Yardmasters typically do the following:

  • Review schedules, switching orders, and shipping records of freight trains
  • Arrange for defective cars to be removed from a train for repairs
  • Switch train traffic to a certain section of the line to allow other inbound and outbound trains to get around
  • Break up or put together train cars according to a schedule

Rail yard engineers operate train engines within the rail yard. They move locomotives between tracks to keep the trains organized and on schedule. Some operate small locomotives called dinkeys. Sometimes, rail yard engineers are called hostlers and drive locomotives to and from maintenance shops or prepare them for the locomotive engineer. Some use remote locomotive technology to move freight cars within the rail yards.

Railroad brake, signal, or switch operators control equipment that keeps the trains running safely.

Brake operators help couple and uncouple train cars. Some travel with the train as part of the crew.

Signal operators install and maintain the signals along tracks and in the rail yard. Signals are important in preventing accidents because they allow increased communication between trains and dispatchers.

Switch operators control the track switches in rail yards. These switches allow trains to move between tracks and ensure trains are heading in the right direction.

Locomotive firers are sometimes part of a train crew and typically monitor tracks and train instruments. They look for equipment that is dragging, obstacles on the tracks, and other potential safety problems.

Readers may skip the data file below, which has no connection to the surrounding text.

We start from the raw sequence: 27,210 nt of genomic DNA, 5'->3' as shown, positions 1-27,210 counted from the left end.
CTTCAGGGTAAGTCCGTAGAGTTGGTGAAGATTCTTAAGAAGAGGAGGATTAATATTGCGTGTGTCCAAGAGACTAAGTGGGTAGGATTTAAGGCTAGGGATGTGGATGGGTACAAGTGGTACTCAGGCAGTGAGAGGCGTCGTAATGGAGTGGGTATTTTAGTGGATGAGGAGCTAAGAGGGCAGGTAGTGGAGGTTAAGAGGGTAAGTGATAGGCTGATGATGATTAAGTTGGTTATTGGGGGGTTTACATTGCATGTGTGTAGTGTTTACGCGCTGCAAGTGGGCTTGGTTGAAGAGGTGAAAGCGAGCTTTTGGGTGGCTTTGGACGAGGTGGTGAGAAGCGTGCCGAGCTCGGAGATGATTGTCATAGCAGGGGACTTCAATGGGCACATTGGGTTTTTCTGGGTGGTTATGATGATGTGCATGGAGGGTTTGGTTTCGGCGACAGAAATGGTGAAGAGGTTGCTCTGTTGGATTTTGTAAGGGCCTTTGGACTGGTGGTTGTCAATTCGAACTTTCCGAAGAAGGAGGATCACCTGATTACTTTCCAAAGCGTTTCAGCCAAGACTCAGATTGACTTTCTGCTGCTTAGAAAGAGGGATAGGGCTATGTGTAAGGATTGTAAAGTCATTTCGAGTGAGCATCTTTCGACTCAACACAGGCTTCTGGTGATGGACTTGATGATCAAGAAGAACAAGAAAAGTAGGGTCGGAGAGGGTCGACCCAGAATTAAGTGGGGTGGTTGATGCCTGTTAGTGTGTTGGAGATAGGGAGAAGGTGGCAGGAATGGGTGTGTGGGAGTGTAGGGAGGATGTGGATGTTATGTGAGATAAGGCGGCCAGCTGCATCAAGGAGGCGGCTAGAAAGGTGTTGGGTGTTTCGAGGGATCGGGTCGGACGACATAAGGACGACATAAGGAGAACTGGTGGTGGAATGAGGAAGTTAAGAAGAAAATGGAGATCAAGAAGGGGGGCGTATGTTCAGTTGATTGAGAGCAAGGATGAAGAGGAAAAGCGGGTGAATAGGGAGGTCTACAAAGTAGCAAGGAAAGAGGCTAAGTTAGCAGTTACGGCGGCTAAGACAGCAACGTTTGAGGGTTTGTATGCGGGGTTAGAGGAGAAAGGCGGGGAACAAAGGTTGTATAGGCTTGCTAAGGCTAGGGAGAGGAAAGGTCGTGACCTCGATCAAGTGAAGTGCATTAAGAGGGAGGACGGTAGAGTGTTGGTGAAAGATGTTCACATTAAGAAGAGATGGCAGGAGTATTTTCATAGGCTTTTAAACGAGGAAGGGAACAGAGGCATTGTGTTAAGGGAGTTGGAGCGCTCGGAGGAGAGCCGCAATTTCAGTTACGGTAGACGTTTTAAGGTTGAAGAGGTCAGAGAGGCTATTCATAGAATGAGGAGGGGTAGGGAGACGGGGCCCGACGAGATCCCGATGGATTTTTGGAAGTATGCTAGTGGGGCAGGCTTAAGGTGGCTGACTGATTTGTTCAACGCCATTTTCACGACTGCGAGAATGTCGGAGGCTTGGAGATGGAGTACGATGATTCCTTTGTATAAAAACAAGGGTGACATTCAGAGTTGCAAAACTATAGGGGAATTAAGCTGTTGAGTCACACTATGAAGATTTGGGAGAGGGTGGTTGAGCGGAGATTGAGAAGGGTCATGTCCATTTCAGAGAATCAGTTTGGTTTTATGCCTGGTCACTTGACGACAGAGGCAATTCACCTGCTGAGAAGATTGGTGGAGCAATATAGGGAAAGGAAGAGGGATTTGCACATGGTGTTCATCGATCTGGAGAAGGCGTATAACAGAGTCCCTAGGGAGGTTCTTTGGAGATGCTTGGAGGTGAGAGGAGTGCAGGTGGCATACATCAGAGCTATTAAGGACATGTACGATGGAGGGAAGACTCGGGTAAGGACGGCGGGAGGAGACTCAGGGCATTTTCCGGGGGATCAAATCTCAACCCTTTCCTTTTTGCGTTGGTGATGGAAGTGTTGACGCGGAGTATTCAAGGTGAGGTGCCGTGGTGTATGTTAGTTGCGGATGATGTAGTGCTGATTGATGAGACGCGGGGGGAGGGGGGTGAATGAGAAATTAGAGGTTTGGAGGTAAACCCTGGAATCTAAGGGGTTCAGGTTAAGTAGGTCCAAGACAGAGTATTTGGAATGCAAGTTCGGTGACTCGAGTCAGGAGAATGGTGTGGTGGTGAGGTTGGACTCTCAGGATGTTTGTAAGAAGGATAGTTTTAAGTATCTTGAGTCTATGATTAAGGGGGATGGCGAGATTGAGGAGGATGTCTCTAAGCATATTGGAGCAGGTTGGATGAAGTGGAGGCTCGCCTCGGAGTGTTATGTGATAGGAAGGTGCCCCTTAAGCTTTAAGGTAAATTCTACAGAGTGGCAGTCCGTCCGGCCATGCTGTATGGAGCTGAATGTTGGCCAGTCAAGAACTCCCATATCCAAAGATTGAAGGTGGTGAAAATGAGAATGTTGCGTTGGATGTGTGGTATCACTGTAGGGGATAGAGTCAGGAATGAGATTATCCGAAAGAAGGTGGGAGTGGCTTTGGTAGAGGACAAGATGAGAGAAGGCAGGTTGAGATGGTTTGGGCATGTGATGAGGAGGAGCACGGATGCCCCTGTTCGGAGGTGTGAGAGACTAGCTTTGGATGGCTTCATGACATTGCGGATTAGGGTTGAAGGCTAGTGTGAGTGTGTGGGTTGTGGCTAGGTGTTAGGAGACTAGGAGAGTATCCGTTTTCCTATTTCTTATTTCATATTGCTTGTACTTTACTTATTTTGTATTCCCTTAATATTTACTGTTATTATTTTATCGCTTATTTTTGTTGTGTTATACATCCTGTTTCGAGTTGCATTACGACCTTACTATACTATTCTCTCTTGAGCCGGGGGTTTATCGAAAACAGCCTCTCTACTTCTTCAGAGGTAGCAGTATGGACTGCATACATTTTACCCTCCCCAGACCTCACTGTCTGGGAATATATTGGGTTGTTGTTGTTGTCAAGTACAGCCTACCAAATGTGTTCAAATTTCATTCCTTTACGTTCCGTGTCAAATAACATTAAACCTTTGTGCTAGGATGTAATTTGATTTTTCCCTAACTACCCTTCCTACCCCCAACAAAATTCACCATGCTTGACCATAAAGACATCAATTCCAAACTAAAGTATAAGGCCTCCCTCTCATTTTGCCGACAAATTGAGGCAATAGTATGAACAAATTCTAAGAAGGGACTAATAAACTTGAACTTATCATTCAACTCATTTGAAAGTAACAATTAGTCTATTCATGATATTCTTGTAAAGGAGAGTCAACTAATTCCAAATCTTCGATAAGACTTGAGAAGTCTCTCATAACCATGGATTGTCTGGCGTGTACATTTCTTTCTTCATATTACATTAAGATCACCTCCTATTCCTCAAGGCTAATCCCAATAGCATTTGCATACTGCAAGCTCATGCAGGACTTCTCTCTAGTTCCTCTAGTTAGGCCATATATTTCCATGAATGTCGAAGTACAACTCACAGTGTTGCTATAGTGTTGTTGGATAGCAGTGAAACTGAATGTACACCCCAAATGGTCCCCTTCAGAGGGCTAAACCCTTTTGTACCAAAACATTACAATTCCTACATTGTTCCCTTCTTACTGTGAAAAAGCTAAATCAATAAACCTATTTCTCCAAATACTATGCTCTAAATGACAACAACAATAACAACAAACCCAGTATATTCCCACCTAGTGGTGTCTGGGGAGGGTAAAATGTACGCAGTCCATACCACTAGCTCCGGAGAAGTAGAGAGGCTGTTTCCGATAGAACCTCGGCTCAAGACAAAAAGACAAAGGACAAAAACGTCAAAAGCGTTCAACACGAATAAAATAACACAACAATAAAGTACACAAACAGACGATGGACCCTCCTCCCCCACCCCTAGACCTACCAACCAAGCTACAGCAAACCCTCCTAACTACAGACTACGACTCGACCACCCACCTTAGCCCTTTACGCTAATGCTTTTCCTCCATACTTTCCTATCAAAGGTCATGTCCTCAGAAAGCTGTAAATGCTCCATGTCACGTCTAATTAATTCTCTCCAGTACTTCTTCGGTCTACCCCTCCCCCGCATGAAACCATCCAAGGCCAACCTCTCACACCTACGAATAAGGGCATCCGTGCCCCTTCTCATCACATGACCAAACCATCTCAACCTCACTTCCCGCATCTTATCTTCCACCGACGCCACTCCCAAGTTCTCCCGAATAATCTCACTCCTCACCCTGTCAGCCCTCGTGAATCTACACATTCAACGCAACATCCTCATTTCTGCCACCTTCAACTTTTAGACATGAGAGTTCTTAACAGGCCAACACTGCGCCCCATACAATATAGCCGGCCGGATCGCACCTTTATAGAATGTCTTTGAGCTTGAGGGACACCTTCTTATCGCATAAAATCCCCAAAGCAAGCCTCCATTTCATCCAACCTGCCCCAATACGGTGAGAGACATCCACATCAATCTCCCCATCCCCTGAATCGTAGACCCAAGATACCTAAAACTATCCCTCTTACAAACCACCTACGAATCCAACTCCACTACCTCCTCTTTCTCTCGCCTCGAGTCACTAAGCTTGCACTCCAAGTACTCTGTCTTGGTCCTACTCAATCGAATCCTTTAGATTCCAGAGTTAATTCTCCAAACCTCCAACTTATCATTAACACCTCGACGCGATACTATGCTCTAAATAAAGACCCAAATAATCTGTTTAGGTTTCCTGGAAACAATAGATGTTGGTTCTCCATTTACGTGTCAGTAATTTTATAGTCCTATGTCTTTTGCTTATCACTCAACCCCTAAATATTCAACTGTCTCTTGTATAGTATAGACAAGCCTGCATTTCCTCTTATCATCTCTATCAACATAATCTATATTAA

Few trains still use firers, because their work has been automated or is now done by a locomotive engineer or conductor.

Is This the Right Career for You?

Not sure how to choose the best career for you? Now, you can predict which career will satisfy you in the long term by taking a scientifically validated career test. Gain the clarity and confidence that comes from understanding your strengths, talents, and preferences, and knowing which path is truly right for you.

Take The Test

 

 

 

 

 

Work Environment

Railroad workers held about 91,100 jobs in 2018. Employment in the detailed occupations that make up railroad workers was distributed as follows:

Railroad conductors and yardmasters 39,500
Locomotive engineers 32,200
Railroad brake, signal, and switch operators 13,400
Rail yard engineers, dinkey operators, and hostlers                                                   5,500
Locomotive firers 500

The largest employers of railroad workers were as follows:

Rail transportation 87%
Local government, excluding education and hospitals                                                6

Rail yard engineers and brake, signal, and switch operators spend most of their time working outside, regardless of weather conditions.

Conductors on passenger trains generally work in cleaner, more comfortable conditions than conductors on freight trains. However, conductors on passenger trains sometimes must respond to upset or unruly passengers when a train is delayed.

Work Schedules

Because trains are scheduled to operate 24 hours a day, 7 days a week, many railroad workers sometimes work nights, weekends, and holidays. Most rail employees work full time. Federal regulations require a minimum number of rest hours for train operators.

Locomotive engineers and conductors whose trains travel long routes can be away from home for long periods of time. Those who work on passenger trains with short routes generally have more predictable schedules. Workers on some freight trains have irregular schedules.